I am wondering about the space-time dual of a CFT vertex operator in the context of AdS3/CFT2-correspondence. In particular, a boundary CFT2 with vertex insertion should be dual to some AdS3-space, possibly with excitations propagating through it. Does a precise description of these AdS3-spaces exist?

  • $\begingroup$ Vertex operators are features of CFT in 2 dimensions. Is your question specifically about 3d gravity in AdS space, then? A quick googling returned for instance this paper, maybe you can find answers there? $\endgroup$
    – M.Jo
    Jan 22, 2021 at 10:17
  • $\begingroup$ My question is indeed specifically about AdS3/CFT2, thank you for pointing that out. The paper you link to describes a relation between AdS3 and LFT. Do you know if this LFT is the CFT that is dual to AdS3, or is this a particular limit of the full CFT? $\endgroup$
    – WLV
    Jan 26, 2021 at 12:25

1 Answer 1


The "duality" between $AdS_3$ gravity and Liouville theory goes back to the brilliant work of Brown and Henneaux which predates AdS / CFT. By https://arxiv.org/abs/hep-th/9910013 this idea had become quite well developed. It unifies an impressive range of research directions by using the Chern-Simons formulation of $AdS_3$ gravity to argue for a WZW model on the boundary. Then the imposition of extra boundary conditions results in a gauge fixing of this WZW known as Drinfeld Sokolov reduction. However, it's important to remember that this is all still semi-classical. At minimum, the exact dual would need to depend on the full $AdS_3 \times M_7$ background which provides a UV completion.

So Liouville theory is only an approximation to holographic duals in two dimensions. Recently, https://arxiv.org/abs/1912.00222 provided an explanation for its universality. If you want to use this, you are necessarily describing heavy operators. And then it doesn't look like vertex operators will have a special property anymore. Most heavy operators will just be dual to black hole microstates.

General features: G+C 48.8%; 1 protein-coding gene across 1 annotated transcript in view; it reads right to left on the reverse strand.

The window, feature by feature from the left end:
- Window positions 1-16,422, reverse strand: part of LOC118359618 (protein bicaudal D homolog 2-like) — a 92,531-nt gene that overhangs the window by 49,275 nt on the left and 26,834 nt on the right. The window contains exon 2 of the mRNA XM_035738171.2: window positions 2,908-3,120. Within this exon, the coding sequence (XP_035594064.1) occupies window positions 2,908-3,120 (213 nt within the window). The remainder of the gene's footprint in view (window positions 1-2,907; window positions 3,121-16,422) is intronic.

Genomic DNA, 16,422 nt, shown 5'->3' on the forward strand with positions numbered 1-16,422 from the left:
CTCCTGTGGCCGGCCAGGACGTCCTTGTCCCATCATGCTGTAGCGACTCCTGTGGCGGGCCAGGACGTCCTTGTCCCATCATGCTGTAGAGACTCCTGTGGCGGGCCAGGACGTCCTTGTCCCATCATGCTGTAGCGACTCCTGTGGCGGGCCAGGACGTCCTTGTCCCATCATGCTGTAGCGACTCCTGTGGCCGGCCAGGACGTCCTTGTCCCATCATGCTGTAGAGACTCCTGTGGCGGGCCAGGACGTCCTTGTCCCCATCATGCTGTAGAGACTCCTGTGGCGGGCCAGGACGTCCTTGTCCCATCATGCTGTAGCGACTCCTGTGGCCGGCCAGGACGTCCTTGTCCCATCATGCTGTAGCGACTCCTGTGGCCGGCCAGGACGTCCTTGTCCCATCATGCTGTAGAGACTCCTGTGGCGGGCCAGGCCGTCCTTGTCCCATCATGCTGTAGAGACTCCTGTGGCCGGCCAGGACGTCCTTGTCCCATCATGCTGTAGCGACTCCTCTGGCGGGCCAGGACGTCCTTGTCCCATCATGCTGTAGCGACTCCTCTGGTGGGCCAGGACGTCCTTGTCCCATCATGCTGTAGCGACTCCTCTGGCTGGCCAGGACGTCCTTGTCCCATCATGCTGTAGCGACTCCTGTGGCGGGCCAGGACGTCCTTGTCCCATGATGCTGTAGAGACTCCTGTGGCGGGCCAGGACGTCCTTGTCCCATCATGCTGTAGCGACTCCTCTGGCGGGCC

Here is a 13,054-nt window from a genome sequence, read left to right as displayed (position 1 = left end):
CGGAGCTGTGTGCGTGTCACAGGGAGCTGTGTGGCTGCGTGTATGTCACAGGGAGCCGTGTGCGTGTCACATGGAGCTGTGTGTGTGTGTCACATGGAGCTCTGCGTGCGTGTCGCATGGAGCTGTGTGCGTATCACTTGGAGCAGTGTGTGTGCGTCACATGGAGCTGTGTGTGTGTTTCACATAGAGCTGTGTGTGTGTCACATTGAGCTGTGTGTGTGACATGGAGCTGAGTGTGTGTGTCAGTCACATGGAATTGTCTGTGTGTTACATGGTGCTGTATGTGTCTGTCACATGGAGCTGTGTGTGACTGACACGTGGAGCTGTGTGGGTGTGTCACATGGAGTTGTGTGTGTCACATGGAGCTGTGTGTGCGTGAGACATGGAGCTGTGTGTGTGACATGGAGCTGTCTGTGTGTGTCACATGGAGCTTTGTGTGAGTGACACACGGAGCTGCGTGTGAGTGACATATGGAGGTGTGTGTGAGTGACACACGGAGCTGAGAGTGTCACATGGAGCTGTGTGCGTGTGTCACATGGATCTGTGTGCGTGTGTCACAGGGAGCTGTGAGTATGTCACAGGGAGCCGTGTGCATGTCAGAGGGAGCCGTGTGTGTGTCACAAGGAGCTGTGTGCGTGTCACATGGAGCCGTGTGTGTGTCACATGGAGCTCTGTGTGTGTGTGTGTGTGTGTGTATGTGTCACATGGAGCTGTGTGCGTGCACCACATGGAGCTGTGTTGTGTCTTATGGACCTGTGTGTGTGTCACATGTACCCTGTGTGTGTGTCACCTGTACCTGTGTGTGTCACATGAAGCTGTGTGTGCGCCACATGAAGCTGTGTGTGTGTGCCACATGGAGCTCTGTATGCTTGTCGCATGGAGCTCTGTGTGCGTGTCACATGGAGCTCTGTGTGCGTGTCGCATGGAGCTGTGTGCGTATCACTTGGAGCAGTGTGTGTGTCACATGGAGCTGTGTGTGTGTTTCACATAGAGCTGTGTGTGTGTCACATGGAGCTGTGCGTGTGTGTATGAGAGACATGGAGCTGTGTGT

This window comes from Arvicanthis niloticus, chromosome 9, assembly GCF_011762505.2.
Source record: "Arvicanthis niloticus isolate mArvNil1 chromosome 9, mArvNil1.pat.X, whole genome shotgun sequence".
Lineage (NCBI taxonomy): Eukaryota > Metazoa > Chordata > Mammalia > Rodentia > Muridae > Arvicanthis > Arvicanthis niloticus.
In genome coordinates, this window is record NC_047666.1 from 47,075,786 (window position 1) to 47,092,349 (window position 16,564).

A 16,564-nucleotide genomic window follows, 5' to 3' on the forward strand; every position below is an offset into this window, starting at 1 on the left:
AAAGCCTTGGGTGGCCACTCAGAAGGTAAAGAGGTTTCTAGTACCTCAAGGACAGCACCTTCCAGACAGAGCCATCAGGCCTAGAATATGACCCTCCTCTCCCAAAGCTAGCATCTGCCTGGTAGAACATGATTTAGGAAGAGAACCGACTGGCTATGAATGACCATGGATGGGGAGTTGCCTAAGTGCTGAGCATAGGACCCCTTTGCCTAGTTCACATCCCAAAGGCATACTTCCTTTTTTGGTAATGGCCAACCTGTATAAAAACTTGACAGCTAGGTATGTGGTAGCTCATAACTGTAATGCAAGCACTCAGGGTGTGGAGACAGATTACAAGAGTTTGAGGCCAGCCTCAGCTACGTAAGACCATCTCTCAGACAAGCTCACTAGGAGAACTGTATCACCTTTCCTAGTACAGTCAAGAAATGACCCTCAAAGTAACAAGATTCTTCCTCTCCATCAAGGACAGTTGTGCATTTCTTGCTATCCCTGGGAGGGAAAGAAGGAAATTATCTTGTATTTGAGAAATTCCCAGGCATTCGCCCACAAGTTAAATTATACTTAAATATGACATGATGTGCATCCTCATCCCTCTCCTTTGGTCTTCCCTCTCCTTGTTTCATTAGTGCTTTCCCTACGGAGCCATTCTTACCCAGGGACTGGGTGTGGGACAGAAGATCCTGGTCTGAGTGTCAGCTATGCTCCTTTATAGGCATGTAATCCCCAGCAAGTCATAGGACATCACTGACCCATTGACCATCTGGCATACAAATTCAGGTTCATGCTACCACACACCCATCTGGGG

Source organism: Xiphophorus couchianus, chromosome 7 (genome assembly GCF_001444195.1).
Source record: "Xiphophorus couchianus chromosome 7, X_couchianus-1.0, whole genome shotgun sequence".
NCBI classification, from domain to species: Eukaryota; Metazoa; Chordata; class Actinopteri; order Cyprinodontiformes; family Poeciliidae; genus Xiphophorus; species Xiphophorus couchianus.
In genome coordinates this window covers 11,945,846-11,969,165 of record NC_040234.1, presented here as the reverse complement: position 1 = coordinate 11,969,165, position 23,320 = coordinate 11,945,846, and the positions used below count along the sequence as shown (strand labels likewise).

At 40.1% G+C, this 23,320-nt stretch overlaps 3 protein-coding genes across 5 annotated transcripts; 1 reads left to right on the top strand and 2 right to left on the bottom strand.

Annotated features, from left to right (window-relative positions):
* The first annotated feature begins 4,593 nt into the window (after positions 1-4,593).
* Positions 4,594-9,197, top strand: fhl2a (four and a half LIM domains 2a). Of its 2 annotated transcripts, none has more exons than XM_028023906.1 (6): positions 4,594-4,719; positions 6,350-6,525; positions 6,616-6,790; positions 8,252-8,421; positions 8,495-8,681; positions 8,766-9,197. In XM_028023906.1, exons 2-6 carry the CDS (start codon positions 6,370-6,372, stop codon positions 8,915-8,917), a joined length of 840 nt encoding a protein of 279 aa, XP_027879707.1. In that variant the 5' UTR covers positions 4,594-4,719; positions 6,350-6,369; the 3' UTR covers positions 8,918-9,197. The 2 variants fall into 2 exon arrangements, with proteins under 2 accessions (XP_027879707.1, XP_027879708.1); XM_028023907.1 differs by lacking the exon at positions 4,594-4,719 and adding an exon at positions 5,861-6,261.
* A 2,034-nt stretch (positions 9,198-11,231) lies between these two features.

There could be something interesting about holographic theories with light vertex operators but finding an example might be hard. First, the theory needs to have free fields otherwise what is meant by "vertex operator"? Second, it needs to have many free fields because a weakly coupled gravity dual only occurs for large central charge. The symmetric orbifold theory is something like this which gets discussed in the AdS / CFT context. But the dual of string theory on $AdS_3 \times S^3 \times K3$ is actually not this theory but something more strongly coupled which lives on the same moduli space.

  • $\begingroup$ This is a really useful and extremely illuminating answer. Thanks a lot for sharing this with us! A little question about your last paragraph. What about just pure gravity in $AdS_{3}$? Your argument that a macroscopic gravity dual only exists at large central charge seems to be correct, but how can it be that that pure gravity in $AdS_{3}$ has a dual when by definition there are no other bulk fields, apart from the metric? $\endgroup$ Jun 12, 2021 at 14:57
  • 1
    $\begingroup$ Pure gravity is where Brown and Henneaux's $c = \frac{3L}{2G}$ formula was first derived. If it exists as a quantum theory (which I'm still not convinced of) its dual needs to have a huge gap with no primary operators for the reason you mention. The first would be at weight $\frac{c}{12}$ and correspond to the massless BTZ black hole. Recent modular bootstrap work seems to indicate that this constraint rules out a dual which is a single CFT and forces us to expand our search into ensembles of CFTs. $\endgroup$ Jun 12, 2021 at 15:30
  • $\begingroup$ Awesome! I've taken the existence for a CFT dual to pure gravity in this context (and its completeness) for guaranteed. Thanks again for your kind answer. $\endgroup$ Jun 12, 2021 at 15:45
  • $\begingroup$ Thank you for your answer, this clarifies it a lot. $\endgroup$
    – WLV
    Jul 6, 2021 at 13:08

Your Answer

By clicking “Post Your Answer”, you agree to our terms of service and acknowledge that you have read and understand our privacy policy and code of conduct.

Not the answer you're looking for? Browse other questions tagged or ask your own question.